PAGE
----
Coinsurance $\alpha$ is the fraction of losses covered by the policy.  For example, $\alpha = 0.8$ means if a loss is incurred, 80% will be paid by the insurance company.  A claims limit $u$ is the maximum amount that will be paid.  The order in which coinsurance, claims limits, and deductibles is applied to a loss is important and will be specified by the problem.  The expected payment per loss when all three are present in a policy is given by

$E\left[Y\right] = \alpha \left[E\left[X\wedge u\right] - E\left[X \wedge d\right]\right]$

where $Y$ is the payment variable and $X$ is the original loss variable.  The second moment is given by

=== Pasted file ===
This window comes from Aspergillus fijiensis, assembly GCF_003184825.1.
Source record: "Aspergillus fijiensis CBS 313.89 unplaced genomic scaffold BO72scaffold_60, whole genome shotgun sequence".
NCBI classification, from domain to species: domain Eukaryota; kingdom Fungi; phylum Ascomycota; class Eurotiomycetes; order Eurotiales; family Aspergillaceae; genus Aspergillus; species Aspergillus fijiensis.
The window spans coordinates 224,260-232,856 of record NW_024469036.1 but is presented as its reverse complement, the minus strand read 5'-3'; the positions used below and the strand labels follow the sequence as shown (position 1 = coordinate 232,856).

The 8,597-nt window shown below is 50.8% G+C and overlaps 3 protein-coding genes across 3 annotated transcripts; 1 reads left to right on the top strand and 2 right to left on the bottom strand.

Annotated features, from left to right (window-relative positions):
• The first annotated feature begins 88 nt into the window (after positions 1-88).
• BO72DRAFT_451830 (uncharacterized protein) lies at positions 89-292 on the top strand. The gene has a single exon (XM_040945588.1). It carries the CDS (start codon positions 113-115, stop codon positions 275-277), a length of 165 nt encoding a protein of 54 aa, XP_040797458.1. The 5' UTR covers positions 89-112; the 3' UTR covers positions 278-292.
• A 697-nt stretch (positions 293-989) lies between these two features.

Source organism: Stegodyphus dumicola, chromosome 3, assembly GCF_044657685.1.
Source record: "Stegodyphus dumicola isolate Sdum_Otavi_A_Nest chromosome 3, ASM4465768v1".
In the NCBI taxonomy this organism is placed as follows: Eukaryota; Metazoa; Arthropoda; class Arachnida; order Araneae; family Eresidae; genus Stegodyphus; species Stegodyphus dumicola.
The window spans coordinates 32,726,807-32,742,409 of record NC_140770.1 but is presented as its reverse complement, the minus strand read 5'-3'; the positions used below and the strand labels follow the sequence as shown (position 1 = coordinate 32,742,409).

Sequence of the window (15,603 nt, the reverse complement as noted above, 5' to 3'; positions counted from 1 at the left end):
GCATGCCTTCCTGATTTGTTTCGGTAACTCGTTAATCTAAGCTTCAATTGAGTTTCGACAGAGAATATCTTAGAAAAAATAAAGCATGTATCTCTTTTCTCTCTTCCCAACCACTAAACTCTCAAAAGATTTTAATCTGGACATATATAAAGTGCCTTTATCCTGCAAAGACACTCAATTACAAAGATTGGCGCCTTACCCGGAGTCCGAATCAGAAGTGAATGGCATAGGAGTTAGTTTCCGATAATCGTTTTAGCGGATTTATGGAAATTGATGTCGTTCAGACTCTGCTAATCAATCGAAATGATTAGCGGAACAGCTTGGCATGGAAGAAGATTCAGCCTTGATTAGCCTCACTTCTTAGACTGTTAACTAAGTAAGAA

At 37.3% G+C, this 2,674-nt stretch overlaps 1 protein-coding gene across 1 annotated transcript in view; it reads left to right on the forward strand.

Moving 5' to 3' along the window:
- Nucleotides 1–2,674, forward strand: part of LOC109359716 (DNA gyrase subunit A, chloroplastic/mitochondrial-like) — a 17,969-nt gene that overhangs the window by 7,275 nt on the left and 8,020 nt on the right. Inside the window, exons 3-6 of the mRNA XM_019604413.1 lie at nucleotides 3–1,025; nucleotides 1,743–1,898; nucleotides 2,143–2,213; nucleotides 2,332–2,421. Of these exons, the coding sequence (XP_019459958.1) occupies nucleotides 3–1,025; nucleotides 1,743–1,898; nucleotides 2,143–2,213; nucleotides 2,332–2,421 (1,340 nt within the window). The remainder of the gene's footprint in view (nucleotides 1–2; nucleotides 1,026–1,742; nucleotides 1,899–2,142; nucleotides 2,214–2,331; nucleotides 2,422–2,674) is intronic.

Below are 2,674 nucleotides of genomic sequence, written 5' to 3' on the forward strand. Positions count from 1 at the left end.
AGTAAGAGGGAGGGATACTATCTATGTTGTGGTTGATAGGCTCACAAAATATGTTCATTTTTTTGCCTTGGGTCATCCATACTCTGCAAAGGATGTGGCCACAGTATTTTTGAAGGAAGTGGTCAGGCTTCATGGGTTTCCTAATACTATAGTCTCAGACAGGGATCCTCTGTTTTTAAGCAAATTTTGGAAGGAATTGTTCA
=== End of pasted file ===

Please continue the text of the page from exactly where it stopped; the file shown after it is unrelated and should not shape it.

$E\left[Y^2\right] = \alpha^2\left(E\left[(X\wedge u)^2\right] - E\left[(X \wedge d)^2\right]-2d\left(E\left[X \wedge u\right]-E\left[X \wedge d\right]\right)\right)$

The second moment can be used to find the variance of payment per loss.  If inflation $r$ is present, multiply the second moment by $(1+r)^2$ and divide $u$ and $d$ by $(1+r)$.   For payment per payments, divide the expected values by $P(X>d)$ or $1-F(d)$.

The Loss Elimination Ratio

If you impose a deductible $d$ on an insurance policy that you’ve written, what fraction of expected losses do you eliminate from your expected liability?  This is measured by the Loss Elimination Ratio $LER(d)$.

$\displaystyle LER(d) = \frac{E\left[X \wedge d\right]}{E\left[X\right]}$

Definitions:

1. Ordinary deductible $d$— The payment made by the writer of the policy is the loss $X$ minus the deductible $d$.  If the loss is less than $d$, then nothing is paid.